1. I visited Japan a couple of times and every time there was noise on the grounds of a temple, in a garden etc, invariably the tourists were Chinese. I have many coworkers from both countries and there is such a difference when it comes to being polite. The Japanese are so painfully polite, it’s quite difficult to understand what exactly they are trying to say, or not to say. The Chinese are so much more direct, many times I think “you don’t have to rub it in so much.” But I wonder, among themselves, are Chinese polite by our standards? Or maybe they are polite on an hierarchical scale: very polite with the elderly and superiors, less effort for peers and the younger generation? I’m originally from Romania and the elderly pride themselves on being direct, as if they’ve earned the right to be nasty for the reminder of their lives.
        It’s very sad that your in laws are not nicer to you. You know they are capable since they treat their Caucasian son in law much better. Oh, wait, he is a male, so… never mind. At least Andy makes up for it with his love and fabulous meals.

        1. The “too old to give a shit about being polite” also applies to elderly white people. I can’t decide if it also means they’ve forgot societal norms. Jay doesn’t really say anything to his son-in-law, but, yeah, by his standards, I suppose that is polite. Maybe Jay was still angry over how many years it took to get his grandson and he just wanted to get even. Or maybe that’s just Jay, with what I see as adult residual Aspergers, enabled by a Patriarchal culture — he doesn’t feel any need to be polite.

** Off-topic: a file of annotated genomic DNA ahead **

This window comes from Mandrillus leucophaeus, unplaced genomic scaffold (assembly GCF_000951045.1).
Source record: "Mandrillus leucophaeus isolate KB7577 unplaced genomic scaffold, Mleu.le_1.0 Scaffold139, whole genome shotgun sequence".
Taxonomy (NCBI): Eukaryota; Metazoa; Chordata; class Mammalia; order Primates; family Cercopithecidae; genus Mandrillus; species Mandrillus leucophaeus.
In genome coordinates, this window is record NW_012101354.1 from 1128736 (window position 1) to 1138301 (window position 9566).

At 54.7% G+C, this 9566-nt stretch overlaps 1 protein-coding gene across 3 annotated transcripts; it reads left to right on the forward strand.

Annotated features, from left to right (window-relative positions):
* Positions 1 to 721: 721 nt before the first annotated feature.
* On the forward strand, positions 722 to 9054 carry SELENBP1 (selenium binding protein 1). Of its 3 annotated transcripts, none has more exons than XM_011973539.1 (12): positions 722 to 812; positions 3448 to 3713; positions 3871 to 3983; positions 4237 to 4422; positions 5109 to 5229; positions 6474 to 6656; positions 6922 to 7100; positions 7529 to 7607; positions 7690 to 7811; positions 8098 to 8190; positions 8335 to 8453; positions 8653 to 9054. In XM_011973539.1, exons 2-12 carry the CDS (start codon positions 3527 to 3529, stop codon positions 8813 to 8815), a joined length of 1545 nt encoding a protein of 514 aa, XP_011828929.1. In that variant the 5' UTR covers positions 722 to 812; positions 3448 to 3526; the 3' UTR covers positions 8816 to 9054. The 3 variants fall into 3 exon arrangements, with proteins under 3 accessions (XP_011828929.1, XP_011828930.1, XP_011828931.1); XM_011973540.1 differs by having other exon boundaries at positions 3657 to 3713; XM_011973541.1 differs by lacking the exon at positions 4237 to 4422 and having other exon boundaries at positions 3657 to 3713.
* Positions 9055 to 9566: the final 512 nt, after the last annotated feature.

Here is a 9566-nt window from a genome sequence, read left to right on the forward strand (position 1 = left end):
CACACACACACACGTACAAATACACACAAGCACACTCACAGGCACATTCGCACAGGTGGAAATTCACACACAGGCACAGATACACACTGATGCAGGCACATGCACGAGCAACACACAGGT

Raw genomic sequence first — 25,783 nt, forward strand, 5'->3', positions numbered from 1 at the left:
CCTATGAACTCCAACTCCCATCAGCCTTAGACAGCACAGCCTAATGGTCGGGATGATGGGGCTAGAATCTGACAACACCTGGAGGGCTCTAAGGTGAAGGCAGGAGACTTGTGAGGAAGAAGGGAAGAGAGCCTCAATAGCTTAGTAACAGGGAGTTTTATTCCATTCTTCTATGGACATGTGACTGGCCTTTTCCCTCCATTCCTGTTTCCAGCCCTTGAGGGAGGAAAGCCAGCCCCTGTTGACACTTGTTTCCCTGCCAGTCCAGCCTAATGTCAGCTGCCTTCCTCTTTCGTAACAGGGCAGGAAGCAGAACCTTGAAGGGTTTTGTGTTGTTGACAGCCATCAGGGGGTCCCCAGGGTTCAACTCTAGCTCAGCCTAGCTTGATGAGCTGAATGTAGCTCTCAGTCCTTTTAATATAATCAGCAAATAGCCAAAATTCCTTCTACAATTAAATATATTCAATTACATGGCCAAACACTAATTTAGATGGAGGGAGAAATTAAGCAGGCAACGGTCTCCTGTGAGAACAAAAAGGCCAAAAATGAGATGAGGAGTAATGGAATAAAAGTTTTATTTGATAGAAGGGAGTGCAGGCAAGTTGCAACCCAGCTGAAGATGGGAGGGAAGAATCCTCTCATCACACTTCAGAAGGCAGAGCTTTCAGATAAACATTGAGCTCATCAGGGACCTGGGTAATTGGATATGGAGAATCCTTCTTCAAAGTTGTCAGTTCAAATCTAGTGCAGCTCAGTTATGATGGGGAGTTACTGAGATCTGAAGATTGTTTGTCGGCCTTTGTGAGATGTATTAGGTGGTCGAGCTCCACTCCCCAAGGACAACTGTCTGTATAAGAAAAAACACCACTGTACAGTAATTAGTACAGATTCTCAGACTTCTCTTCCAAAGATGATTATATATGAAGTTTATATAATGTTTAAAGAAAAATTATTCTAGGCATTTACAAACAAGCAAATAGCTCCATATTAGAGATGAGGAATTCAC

6. In the words of terrible Republicans everywhere, “thoughts and prayers”. J/k. I find it shocking and fascinating to see how your in laws behave. I really do hope that they do have some positives to offer to you though.

    1. Well, they raised the man I love to not be an entitled, privileged male. And that’s huge. I think of that every time my female friends bitch about how their husband can’t manage to even put his clothes in the hamper, let alone fix the sprinklers, do the shopping, or cook a meal.

  7. Well. Jay has quite a mouth to be telling you how you look. Maybe your kid heard him and will give revenge on your behalf. I’ve had people in my family tell me that I’m fat…like you, it’s hard to tolerate that nonsense.

    1. It is hard to tolerate that drivel. I don’t understand why men a) feel entitled to comment on a woman’s appliance, or b) think we give a crap. Oh, wait, I do know why. Patriarchy — making men feel like their opinions are blessings to be bestowed upon women for millennia!

      1. To be honest I think we should all comment on everyone’s appearance and not take it too seriously or mean it all that seriously. But we are such a long way from that. Patriarchy indeed.

  8. Omg. I can relate. I just spent a week with my in-laws and I can SO relate (except for the being pregnant and waddling bit). That SUCKS you had to host so many house guests… especially pregnant! I can’t even imagine.

    My in-laws started talking about buying a house next to ours in the future and coming over everyday. My husband said ‘sure,’ and I gave him the death stare. Then father in law talked about property for 5 days straight and didn’t ask me one question about my life. When they said they wanted to visit my husband in Portland, I said “oh, there’s no furniture” and they replied “no problem! We’ll sleep on the floor.” And they were serious. My jaw dropped. I just can’t understand, Autumn, I can’t.

    Well, sounds like there’s a part 2 to this one–can’t wait! Mwahaha

    1. Live next door???! Maybe if you move to Mt. Washington Observatory where next door is miles down the mountain and the wind will blow them back home every time they try to visit…

      Seriously, the only reason we’re still married is because Andy’s parents are 3,000 miles away. They have no boundaries and it’s too hard for me to set them.

      Maybe your death stares needs actual laser beams.

  9. Reminds me of my grandad who would turn to my mum when we went to visit and say either ‘goodness you’ve put on weight’ or ‘what the bloody hell have you done to your hair?’ My brothers and I found it hilarious. My mum, less so.